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900743. Sold For $24500

Nero. AD 54-68. Æ Sestertius (36mm, 28.76 g, 6h). Rome mint. Struck circa AD 64. NERO CLAVD CAESAR AVG GER P M TR [P I]MP P P, laureate head right / Port of Ostia: seven ships within the harbor; at the top is a pharus surmounted by a statue of Neptune; below is a reclining figure of Tiber, holding a rudder and dolphin; to left, crescent-shaped pier with portico, terminating with figure sacrificing at altar and with building; to right, crescent-shaped row of breakwaters or slips; AVGV STI above; below, POR OST between S C. RIC I 178; WCN 120. Good VF, brown surfaces, some minor smoothing. Well struck, featuring impressive detail on the reverse. A great example of an iconic piece.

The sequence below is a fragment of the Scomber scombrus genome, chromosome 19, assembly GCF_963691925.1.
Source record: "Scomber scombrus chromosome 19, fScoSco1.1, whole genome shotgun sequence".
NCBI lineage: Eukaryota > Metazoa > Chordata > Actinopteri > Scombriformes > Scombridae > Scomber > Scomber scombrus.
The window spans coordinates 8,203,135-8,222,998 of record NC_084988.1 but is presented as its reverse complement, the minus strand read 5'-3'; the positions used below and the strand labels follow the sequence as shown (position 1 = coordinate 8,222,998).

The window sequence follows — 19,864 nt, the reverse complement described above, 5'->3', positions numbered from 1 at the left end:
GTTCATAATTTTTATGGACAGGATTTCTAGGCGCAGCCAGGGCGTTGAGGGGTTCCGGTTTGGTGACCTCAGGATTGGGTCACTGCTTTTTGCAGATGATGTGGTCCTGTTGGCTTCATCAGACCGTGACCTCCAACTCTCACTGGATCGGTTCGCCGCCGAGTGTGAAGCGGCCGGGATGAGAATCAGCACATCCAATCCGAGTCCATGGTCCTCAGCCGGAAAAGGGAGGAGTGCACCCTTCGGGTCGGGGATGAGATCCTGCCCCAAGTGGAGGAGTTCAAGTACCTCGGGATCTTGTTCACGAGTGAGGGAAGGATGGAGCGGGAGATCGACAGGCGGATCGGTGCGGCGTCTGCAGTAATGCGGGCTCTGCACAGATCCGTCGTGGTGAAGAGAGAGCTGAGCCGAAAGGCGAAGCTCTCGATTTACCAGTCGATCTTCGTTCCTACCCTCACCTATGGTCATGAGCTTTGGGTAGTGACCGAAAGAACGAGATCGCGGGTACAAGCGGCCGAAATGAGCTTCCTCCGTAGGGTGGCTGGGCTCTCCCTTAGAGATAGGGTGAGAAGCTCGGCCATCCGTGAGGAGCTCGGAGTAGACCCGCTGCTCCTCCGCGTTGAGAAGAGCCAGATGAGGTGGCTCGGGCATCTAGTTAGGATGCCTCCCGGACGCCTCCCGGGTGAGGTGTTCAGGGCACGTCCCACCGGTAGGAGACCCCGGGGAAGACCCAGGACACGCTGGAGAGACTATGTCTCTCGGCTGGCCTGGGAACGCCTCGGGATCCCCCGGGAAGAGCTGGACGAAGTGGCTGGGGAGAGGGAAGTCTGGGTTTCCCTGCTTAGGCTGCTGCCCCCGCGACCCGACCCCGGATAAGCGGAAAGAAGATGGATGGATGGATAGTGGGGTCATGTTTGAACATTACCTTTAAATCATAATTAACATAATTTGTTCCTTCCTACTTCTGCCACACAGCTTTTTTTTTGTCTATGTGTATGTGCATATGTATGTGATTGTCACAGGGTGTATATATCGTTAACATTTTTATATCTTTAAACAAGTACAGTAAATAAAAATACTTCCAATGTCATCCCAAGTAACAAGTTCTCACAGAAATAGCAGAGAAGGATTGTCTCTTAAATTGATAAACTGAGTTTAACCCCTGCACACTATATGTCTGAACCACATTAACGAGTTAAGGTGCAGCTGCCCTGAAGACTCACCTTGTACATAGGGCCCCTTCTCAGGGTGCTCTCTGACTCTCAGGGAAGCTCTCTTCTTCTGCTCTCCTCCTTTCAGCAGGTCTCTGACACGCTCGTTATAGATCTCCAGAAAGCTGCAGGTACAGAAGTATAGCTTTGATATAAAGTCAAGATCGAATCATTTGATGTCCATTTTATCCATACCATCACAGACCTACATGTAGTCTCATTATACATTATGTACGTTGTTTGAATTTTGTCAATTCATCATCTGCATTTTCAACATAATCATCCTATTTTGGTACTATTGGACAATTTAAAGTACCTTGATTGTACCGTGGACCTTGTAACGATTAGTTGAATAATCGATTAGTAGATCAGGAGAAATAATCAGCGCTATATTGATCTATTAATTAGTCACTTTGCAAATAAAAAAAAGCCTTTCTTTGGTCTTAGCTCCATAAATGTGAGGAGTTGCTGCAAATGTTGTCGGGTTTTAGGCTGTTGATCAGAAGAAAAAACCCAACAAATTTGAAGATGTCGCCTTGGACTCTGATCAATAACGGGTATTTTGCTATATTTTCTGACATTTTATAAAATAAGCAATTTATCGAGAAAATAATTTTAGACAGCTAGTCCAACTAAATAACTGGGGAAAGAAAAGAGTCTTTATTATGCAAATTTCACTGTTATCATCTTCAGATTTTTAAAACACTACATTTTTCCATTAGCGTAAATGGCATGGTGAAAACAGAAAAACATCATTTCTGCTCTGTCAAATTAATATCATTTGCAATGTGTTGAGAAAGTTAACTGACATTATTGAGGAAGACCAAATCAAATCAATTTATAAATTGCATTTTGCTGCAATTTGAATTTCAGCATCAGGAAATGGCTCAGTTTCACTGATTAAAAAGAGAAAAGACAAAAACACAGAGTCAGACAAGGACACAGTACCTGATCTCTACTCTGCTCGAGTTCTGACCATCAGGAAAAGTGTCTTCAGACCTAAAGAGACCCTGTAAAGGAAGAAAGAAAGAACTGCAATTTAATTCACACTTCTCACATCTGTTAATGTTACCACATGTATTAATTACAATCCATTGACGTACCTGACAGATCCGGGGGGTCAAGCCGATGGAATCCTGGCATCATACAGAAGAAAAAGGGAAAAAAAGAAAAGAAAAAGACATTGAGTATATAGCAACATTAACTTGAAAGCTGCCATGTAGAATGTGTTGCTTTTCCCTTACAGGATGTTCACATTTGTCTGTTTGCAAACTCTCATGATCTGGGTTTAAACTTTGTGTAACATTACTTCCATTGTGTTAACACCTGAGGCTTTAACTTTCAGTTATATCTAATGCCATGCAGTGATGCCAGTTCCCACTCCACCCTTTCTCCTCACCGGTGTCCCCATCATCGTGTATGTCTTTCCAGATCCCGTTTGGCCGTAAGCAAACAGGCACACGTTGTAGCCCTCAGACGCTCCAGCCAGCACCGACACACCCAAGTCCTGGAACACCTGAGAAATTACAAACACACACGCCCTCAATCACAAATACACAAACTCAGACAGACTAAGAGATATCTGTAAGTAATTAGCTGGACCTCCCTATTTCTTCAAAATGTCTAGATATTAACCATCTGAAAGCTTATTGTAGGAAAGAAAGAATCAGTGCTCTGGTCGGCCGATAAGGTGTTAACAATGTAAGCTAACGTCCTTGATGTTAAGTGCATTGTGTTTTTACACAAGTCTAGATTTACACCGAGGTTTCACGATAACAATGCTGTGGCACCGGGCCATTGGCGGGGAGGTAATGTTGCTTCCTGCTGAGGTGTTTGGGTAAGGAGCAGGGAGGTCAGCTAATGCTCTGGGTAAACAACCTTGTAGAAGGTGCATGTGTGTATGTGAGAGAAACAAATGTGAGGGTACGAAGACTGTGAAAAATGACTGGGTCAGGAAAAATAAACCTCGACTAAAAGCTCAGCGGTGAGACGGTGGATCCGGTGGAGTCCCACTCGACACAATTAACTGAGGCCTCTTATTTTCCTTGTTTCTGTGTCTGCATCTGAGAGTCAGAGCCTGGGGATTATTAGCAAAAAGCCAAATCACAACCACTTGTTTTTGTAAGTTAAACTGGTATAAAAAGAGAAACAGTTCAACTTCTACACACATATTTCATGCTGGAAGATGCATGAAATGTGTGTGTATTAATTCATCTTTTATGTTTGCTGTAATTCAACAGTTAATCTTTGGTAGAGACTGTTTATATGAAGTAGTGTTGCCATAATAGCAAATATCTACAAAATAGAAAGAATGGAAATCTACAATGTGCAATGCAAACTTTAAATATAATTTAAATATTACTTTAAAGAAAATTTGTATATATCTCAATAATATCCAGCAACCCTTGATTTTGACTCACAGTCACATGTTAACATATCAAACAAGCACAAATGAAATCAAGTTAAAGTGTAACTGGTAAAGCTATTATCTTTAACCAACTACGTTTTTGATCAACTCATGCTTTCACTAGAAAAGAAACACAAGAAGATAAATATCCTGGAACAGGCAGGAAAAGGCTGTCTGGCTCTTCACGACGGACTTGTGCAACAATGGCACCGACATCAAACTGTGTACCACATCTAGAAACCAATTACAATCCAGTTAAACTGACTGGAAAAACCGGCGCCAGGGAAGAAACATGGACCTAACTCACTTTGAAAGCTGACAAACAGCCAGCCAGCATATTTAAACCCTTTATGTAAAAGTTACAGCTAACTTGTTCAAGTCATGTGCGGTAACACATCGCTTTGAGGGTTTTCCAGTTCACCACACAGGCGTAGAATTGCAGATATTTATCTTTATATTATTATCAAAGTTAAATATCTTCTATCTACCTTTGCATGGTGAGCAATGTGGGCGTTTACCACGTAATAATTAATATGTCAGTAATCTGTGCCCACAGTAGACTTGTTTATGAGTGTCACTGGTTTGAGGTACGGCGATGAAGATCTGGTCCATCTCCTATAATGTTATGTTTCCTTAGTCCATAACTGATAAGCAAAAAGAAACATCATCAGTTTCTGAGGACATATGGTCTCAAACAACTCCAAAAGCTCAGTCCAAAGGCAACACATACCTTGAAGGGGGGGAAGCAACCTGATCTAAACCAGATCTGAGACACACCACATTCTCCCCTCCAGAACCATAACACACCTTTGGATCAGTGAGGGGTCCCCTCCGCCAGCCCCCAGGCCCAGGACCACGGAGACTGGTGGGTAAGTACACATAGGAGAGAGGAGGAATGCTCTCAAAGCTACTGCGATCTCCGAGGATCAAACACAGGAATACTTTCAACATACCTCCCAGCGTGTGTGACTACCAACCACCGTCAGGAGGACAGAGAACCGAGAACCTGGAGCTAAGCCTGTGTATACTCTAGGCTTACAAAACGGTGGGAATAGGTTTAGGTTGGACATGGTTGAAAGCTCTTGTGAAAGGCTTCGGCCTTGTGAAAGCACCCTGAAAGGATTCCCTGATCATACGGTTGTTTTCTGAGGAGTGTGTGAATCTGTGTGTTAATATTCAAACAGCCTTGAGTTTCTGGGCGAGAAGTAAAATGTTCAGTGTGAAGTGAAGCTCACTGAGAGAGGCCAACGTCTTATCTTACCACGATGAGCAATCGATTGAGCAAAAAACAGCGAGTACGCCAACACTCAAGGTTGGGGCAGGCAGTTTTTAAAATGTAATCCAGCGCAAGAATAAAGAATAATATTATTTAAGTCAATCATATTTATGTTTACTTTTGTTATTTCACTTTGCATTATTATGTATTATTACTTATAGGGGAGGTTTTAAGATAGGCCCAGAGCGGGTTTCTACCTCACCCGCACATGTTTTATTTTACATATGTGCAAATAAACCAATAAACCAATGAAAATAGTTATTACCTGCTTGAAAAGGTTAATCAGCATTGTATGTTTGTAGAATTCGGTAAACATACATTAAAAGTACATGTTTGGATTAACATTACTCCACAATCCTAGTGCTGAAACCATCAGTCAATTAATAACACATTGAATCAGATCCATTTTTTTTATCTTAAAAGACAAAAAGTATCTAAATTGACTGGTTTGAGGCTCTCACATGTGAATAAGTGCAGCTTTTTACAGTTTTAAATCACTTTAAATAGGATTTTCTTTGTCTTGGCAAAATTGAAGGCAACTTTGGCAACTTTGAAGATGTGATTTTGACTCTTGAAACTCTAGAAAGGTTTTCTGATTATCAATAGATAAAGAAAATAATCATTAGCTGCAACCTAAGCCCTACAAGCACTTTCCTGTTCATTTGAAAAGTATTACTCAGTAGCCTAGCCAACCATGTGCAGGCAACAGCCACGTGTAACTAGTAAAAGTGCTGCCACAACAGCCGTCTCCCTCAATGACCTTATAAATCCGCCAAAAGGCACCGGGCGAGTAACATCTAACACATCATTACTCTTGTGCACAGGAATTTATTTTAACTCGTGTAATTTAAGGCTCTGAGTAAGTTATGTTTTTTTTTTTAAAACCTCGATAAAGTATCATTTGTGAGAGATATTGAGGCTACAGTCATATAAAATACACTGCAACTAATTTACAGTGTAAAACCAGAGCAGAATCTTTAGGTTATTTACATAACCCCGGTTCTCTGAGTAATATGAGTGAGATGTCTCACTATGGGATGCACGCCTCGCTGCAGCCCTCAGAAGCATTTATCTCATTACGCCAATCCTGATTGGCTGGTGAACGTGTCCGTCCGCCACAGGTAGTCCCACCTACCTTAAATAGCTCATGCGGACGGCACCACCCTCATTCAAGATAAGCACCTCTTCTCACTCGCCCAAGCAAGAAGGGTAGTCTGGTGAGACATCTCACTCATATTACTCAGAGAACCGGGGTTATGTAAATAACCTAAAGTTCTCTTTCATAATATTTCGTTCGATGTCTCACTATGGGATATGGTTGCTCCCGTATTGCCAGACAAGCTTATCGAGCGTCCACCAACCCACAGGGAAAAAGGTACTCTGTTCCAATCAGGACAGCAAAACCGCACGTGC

Ex Clarence & Helen Zaar Maritime Collection.

While Julius Caesar recognized the value of expanding Rome's port facilities at Ostia, it was Claudius who began actual building in AD 42. As part of the construction, one of Caligula's pleasure galleys was scuttled and filled with cement; above it was constructed a lighthouse surmounted by a statue of Neptune. Although the actual date of completion is not certain, it must have occurred shortly before this sestertius was minted. A further expansion of the facilities was required under Trajan and Hadrian. By the fourth century, however, the port's importance began to diminish as a result of silting. Soon the region became a breeding ground for malaria and was abandoned.